February 14th, 2016: The quarter-inch mesh works fine when I use thumb tacks to attach it instead of staples.
August 25th, 2016: I put quarter-inch mesh over the entrances to my honey supers on one of my hives this summer because the bees were storing pollen in the honey supers. Most of the bees got through with the pollen still on their legs, so I removed the mesh because all it really did was slow the bees down. But I did notice clumps of pollen on the bottom board afterwards. Conclusion: The quarter-inch mesh knocks the pollen off some of the bees, but not all of them. I’ll still add the mesh by the first week of October to keep shrews and mice out regardless.
October 9th, 2016: All of this is still a work in progress, but my general approach is to use thumb tacks to attach 6mm / quarter-inch mesh over the top and bottom entrances by the first week of October, hopefully while it’s still warm and the bees aren’t clustered tight and can therefore act more defensively towards any shrews or mice that might be attracted to the warmth of the hive. I haven’t seen the narrow mesh knock off much pollen, so that’s not much of a concern for me at the moment. I’d rather play it safe and put the mesh on sooner than later.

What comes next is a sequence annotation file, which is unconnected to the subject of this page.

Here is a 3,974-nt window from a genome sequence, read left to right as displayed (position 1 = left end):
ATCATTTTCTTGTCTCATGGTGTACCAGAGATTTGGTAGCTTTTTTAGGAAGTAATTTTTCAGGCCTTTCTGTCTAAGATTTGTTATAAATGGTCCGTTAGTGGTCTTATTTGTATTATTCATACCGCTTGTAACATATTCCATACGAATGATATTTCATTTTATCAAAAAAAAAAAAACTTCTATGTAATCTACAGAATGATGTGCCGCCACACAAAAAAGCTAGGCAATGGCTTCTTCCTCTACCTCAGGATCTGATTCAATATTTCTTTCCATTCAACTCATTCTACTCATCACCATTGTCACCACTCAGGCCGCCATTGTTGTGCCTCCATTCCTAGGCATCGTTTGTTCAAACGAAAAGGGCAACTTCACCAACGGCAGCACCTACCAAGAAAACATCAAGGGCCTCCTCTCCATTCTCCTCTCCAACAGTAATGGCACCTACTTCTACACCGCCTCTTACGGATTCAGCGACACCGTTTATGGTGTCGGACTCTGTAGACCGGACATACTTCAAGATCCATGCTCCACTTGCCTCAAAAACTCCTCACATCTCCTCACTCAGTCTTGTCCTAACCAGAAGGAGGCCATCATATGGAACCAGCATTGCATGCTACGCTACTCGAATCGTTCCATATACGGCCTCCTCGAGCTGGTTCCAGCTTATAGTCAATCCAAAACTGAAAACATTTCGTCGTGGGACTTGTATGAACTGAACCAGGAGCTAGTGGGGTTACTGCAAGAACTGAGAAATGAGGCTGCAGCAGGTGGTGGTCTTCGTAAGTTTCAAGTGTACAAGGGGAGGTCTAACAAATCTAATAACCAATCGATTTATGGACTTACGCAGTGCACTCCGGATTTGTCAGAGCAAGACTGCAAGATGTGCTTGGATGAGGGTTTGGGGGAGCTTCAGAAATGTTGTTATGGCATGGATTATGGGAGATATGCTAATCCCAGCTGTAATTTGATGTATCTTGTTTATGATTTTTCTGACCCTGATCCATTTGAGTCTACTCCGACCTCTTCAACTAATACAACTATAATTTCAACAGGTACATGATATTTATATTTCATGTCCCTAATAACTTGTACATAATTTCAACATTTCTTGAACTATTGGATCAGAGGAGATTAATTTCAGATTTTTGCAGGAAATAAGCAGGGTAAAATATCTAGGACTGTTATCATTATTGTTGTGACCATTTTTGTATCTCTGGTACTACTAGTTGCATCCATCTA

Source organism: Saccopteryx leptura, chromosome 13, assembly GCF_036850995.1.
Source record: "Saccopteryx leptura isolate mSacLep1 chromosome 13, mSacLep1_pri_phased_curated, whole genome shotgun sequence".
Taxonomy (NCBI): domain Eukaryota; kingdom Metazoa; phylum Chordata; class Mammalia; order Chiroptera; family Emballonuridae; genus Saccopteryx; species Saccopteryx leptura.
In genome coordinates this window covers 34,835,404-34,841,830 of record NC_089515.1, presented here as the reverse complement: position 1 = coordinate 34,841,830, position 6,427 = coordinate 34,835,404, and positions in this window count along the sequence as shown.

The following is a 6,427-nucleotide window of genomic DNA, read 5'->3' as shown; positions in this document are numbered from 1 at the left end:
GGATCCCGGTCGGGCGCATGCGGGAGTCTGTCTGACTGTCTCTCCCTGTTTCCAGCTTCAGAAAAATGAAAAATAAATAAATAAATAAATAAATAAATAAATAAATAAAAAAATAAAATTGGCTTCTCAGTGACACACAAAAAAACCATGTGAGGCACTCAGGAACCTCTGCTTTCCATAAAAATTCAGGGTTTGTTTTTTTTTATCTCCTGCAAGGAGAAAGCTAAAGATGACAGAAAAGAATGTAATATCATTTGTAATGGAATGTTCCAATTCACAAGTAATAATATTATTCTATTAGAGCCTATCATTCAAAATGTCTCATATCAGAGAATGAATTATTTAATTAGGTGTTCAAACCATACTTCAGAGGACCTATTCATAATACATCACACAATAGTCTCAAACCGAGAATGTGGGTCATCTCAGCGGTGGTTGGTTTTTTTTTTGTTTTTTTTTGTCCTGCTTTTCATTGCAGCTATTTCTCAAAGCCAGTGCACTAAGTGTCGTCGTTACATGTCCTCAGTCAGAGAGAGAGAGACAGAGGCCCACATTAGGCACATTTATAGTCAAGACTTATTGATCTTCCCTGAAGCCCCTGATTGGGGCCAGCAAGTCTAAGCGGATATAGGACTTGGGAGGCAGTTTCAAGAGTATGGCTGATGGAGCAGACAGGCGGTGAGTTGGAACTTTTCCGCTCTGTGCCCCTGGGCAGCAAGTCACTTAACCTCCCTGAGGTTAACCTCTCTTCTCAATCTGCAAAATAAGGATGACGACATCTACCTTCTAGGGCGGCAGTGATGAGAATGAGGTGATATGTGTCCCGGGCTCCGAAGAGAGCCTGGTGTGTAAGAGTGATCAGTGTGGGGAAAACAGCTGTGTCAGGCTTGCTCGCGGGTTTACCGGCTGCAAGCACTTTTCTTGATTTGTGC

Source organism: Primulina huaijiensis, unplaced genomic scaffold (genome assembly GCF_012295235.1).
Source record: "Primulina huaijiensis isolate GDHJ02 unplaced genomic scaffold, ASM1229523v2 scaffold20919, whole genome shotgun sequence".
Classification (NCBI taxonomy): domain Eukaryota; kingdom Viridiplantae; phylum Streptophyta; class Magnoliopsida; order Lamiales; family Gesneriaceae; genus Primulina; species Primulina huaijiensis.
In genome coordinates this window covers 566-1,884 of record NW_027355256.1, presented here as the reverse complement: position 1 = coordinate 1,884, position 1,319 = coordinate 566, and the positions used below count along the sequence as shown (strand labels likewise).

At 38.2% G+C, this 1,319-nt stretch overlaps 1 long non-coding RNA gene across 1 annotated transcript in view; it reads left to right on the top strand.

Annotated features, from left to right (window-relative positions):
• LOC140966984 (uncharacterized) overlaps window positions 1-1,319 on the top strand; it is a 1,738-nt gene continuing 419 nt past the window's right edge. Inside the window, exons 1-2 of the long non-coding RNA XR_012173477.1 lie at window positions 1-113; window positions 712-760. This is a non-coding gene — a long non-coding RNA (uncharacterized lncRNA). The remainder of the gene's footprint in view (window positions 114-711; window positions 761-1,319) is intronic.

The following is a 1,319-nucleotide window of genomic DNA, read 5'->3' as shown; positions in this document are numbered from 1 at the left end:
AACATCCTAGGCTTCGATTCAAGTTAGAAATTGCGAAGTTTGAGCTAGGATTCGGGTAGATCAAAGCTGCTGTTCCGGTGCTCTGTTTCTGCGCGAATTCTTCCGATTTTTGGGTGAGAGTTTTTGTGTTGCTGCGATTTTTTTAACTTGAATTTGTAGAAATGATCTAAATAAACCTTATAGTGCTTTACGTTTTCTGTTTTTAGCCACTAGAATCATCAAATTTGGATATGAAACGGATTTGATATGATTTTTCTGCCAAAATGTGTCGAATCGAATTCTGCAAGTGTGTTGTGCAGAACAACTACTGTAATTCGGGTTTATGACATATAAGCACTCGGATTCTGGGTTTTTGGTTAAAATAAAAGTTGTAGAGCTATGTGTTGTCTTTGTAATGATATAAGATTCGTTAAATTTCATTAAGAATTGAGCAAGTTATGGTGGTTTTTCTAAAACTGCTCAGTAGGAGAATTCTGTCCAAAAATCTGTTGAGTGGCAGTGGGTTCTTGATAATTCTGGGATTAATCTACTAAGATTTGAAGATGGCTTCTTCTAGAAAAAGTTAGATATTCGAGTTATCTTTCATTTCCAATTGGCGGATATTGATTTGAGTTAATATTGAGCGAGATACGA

October 14th, 2016: Here’s a photo of some pollen that was knocked off by the mesh:I noticed the mesh didn’t knock off some light-coloured pollen I saw the bees bringing in, but it knocked off this pollen for some reason. Possibly because some pollen is stickier than others? Either way, the bees seems to have shifted to a pollen that gets knocked off easier, so I decided to keep the top entrances of the hives free of mesh. Shrews can jump and climb into the top entrances, but for now I’ll assume those entrances are safe because the bees are still clustering near and guarding the top entrance the most.